Yes, We Can! Pragmatism Finally Trounces Senseless Ideology

When George W. Bush finally boarded the 'Special Air Mission 28000' for Texas on January 20th, 2009 along side Karl Rove and a crippled Dick Cheney finally wheeled himself out of White House with all his boxes of secret documents, so too thankfully marked the end of the most botched foreign policy of any U.S. administration. How long I have waited for the day that research and dialogue, insight and cooperation would once again trump ideology.

The Bush Administration was the least traveled, least intellectually curious administration in U.S. history. Really, that comes as no surprise. Any administration that can proudly unveil the regressive concept of the "Axis of Evil" and the utterly un-winnable "War on Terror" as the core principal behind their foreign policies has to be detached from reality, mercilessly and blindly driven by ideology and/or incomprehensibly ignorant.

The entire concept of declaring war on anything so nebulous and amorphous as terror is obviously self defeating. The 'War on Terror' much like the 'War on Drugs' could have never resulted in a successful conclusion. The War on Drugs failed because it was never clear who or what the target was. A more successful strategy would have been to focus on drug addiction treatment. Likewise, the strategy behind the War on Terror would have never successfully countered terrorism, because the efforts needed to counter terrorism should never have been defined as a war at all. After studying 648 terrorist groups between 1968 and 2006, the conservative think tank the Rand Corporation concluded in a report titled "How Terrorist Groups End," that war is the least effective means of achieving success. Instead war gives the local population, as in the case of Afghanistan, greater impetus to turn against the government and aid terrorist recruitment. The War on Terror completely ignored the root cause of the problem and instead focused on perpetuating a cycle of butchery.

Now enter Smart Power, the Obama administration's new catch phrase for their foreign policy strategy. A modification of Joseph Nye's soft power, smart power stands for defence, diplomacy and development. Hallelujah! It seems so obvious, so sensible but has been overlooked and ignored for so long. Obama's new foreign policy team is not only extremely educated, globally conscious but also uniquely qualified for their role on their team. (Unlike Condoleezza Rice, who while brilliant, is an expert on the communism and former Soviet Bloc and was therefore terribly unsuited for understanding the new complexities and dynamics of a post-communist world). President Obama has on his foreign policy team, a collection of intellectually driven Rhode scholars and individuals like Samantha Power (anticipated to hold a senior position at the National Security Council) and Ivo Daalder (expected to be US Ambassador to Nato) who grew up outside the United States, much unlike Bush's foreign policy team who came primarily from the south and Midwest of the United States. But more importantly, Obama has assembled a group of realists and pragmatists like Anne-Marie Slaughter (tipped to be head of policy planning at the State department), who believe that the U.S. is not in an arch battle with other great powers in the world but is instead a central player in an integrated world. He has real experts on counter-terrorism, not ideologues or war mongers, like Daniel Benjamin and Philip Gordon who respectively believe that such threats need to be "managed and reduced" and that terrorism can be overcome when "the ideology that underpins it loses its appeal." And although, interested in reigning in America's hard power as the sole option in fighting terrorism, with Samantha Power and Carlos Pascual (now at Brookings Institution, he may move to the State Department) there will be greater focus on expanding the American military to achieve humanitarian aims, preventing future genocide and peace-keeping.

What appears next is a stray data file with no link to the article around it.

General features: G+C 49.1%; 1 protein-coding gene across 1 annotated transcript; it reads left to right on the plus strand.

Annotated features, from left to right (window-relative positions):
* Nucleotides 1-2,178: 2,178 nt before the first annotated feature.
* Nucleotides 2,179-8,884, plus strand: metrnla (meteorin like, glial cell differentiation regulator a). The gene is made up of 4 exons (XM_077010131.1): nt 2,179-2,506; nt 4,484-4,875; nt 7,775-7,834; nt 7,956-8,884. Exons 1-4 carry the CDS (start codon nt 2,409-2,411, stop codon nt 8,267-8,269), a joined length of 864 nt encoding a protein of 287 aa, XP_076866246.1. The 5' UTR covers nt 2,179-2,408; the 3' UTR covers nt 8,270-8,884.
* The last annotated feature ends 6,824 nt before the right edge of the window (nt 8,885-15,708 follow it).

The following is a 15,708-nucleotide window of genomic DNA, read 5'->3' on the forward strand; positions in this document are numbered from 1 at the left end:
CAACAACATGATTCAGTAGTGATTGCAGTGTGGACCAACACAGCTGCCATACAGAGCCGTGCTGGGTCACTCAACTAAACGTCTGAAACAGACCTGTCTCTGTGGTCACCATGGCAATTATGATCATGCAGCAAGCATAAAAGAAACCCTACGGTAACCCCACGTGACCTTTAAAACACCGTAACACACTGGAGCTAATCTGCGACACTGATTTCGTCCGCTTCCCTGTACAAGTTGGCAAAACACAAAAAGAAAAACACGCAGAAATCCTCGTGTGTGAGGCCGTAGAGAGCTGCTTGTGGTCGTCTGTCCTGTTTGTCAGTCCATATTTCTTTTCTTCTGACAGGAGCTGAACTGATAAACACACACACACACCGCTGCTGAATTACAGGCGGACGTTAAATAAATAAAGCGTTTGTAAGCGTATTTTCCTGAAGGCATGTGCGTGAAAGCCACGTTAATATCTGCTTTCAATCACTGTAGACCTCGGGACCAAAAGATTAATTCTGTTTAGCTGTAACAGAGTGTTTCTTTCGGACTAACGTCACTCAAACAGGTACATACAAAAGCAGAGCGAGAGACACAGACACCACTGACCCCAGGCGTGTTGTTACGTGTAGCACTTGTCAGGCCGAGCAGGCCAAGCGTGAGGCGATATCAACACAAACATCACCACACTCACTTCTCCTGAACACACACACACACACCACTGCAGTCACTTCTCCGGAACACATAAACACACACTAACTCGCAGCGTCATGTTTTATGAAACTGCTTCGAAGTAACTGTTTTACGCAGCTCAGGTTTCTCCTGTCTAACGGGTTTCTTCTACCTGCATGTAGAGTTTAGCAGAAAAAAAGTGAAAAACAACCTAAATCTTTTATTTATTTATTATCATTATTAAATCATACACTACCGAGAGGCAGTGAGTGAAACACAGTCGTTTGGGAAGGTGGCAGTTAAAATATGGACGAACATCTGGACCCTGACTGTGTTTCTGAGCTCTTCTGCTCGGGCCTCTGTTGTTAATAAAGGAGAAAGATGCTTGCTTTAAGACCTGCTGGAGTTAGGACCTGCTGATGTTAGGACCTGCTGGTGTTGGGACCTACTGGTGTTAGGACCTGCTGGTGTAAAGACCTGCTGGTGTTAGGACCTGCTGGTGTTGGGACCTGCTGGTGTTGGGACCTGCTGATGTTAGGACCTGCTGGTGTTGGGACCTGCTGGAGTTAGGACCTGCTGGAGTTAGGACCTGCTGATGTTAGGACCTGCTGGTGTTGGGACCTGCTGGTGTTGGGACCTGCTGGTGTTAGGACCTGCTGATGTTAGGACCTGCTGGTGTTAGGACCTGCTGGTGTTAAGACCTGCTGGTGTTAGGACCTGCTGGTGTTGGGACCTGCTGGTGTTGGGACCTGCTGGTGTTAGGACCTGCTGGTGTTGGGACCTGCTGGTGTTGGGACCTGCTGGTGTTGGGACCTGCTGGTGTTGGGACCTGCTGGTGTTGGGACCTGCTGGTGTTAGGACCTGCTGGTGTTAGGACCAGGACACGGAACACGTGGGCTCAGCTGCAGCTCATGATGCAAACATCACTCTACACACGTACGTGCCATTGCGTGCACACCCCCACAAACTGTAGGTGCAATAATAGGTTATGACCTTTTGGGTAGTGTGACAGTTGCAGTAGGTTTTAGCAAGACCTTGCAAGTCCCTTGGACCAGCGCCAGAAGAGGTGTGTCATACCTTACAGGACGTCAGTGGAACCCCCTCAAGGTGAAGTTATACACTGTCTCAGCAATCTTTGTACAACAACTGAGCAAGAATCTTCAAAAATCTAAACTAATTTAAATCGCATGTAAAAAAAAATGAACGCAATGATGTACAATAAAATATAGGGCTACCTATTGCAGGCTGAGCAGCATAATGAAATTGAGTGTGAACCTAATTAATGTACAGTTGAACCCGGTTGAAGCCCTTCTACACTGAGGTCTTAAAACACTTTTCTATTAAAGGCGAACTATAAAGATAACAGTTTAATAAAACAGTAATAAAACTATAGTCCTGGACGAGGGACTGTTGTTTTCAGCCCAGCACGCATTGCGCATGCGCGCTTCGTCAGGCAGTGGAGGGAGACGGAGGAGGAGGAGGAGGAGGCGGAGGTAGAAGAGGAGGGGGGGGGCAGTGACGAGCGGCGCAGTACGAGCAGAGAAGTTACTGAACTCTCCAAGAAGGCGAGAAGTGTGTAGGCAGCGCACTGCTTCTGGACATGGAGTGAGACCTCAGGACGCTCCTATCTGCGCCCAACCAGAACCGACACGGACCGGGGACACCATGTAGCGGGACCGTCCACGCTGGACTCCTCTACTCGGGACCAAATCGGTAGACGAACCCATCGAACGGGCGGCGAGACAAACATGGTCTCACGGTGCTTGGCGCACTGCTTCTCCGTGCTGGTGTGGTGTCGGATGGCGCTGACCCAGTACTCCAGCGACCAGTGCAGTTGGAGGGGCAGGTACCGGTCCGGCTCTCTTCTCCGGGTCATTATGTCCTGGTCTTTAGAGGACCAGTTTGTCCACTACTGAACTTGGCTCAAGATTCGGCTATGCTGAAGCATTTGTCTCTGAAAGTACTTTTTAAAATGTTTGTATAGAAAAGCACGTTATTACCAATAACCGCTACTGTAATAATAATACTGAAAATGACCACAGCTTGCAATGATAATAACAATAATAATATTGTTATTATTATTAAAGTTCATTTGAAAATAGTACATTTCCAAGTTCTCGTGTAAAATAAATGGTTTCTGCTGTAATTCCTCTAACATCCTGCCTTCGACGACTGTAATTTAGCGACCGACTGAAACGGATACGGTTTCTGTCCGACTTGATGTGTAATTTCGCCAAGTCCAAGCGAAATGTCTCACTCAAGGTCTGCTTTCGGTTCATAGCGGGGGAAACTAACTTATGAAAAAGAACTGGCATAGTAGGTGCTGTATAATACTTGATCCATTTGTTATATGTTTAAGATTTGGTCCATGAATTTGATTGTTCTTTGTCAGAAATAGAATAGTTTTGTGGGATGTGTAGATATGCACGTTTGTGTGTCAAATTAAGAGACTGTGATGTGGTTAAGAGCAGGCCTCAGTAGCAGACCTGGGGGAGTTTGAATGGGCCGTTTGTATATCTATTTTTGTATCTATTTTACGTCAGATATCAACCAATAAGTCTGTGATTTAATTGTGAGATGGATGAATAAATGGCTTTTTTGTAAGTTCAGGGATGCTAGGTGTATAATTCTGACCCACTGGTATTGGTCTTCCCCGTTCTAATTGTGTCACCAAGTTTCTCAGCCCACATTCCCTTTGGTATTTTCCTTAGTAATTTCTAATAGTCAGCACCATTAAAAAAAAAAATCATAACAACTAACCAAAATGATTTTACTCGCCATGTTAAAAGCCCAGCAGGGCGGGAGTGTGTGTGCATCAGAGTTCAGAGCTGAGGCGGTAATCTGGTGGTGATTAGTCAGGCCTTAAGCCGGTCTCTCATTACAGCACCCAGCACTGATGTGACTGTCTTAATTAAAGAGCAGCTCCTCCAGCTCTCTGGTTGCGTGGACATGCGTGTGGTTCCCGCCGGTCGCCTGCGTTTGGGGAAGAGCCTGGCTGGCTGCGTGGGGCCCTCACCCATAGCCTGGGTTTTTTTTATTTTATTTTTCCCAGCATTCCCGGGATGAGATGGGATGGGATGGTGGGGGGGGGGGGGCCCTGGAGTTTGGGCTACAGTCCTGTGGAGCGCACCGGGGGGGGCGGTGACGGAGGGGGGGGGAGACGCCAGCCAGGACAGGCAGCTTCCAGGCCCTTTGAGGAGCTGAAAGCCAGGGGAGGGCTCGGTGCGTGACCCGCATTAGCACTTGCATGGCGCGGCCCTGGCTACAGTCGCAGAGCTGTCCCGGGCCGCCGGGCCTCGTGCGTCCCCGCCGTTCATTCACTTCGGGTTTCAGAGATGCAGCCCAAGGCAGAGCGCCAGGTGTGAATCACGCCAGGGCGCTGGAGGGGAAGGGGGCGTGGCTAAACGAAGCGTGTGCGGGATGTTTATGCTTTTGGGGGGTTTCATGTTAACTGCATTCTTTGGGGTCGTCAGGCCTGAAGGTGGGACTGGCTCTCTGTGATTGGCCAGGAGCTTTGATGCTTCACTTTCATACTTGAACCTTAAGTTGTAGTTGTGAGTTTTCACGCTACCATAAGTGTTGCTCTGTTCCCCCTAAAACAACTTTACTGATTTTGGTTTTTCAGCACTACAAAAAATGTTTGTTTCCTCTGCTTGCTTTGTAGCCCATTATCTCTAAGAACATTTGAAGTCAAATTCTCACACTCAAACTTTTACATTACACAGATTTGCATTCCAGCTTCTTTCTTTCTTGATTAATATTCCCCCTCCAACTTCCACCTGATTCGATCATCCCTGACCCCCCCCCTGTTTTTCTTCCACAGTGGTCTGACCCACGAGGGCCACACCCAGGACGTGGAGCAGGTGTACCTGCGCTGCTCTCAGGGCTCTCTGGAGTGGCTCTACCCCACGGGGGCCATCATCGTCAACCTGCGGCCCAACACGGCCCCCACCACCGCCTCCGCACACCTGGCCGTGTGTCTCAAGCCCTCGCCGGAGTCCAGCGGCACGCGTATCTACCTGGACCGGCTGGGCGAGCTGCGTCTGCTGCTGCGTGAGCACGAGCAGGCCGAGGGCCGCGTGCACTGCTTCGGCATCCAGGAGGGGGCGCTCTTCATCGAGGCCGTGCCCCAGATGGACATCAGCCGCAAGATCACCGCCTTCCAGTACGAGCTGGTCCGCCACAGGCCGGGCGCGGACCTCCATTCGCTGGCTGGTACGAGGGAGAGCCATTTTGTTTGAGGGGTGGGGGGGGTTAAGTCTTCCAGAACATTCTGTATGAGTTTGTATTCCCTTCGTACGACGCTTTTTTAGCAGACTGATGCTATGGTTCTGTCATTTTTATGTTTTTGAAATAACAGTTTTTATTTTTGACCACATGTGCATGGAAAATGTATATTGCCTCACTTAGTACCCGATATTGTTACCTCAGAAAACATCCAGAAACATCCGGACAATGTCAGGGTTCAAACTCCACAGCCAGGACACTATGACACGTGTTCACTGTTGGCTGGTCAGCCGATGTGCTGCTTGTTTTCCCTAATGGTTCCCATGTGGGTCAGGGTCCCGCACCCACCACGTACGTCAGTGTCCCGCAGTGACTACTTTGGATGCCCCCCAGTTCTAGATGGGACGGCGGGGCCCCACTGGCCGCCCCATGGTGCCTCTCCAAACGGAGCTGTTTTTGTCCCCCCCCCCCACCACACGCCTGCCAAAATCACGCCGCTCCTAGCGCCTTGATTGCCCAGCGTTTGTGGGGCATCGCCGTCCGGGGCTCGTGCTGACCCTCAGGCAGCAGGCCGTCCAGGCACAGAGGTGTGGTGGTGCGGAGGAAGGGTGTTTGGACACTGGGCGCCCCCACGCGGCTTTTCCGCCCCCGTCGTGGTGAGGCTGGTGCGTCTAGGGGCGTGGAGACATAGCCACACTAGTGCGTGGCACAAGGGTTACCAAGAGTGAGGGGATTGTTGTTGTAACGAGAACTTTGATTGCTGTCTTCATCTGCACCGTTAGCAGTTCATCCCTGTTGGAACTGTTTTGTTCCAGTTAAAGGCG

Now I am not so naive or idealistic to think that just because we now have a infinitely more globally conscious, enlightened, culturally sensitive and pragmatic foreign policy team in Washington that U.S. foreign policy will move in a completely new direction or be completely even-handed. The world of politics is too complex and more often very dirty and messy. I am fully aware that the Israeli lobby is still firmly entrenched in American politics and so undoubtedly, this administration will continue to cater to the expansionist whims of the Israeli government partially if not completely. But after the eight years we have just experienced, we and the rest of the world finally have a reprieve from the 24 hour inane and insane, all day every day.

I guess time will tell, if our optimism is warranted. But for now, I sleep a little better at night.
For more information check out:
Shifting Horizons by Gideon Rachman (FT)
The U.S. can reclaim 'smart power' by Joseph Nye (LA Times)

1 comment:

  1. Canada adopted what it dubbed a 3D approach (defence, diplomacy and development) as the lead of the NATO mission to Afghanistan, which began in 2003. This was in recognition of the strong links between security and development - and the need for diplomatic efforts as well to support military and development work. More recently, it has been termed the 'whole-of-government' approach, drawing on other parts of the government too. It's really great to see the U.S. moving toward such an approach as well. In practice though, the 3D approach has been difficult - in part because linking the military to humanitarian/ development work remains controversial.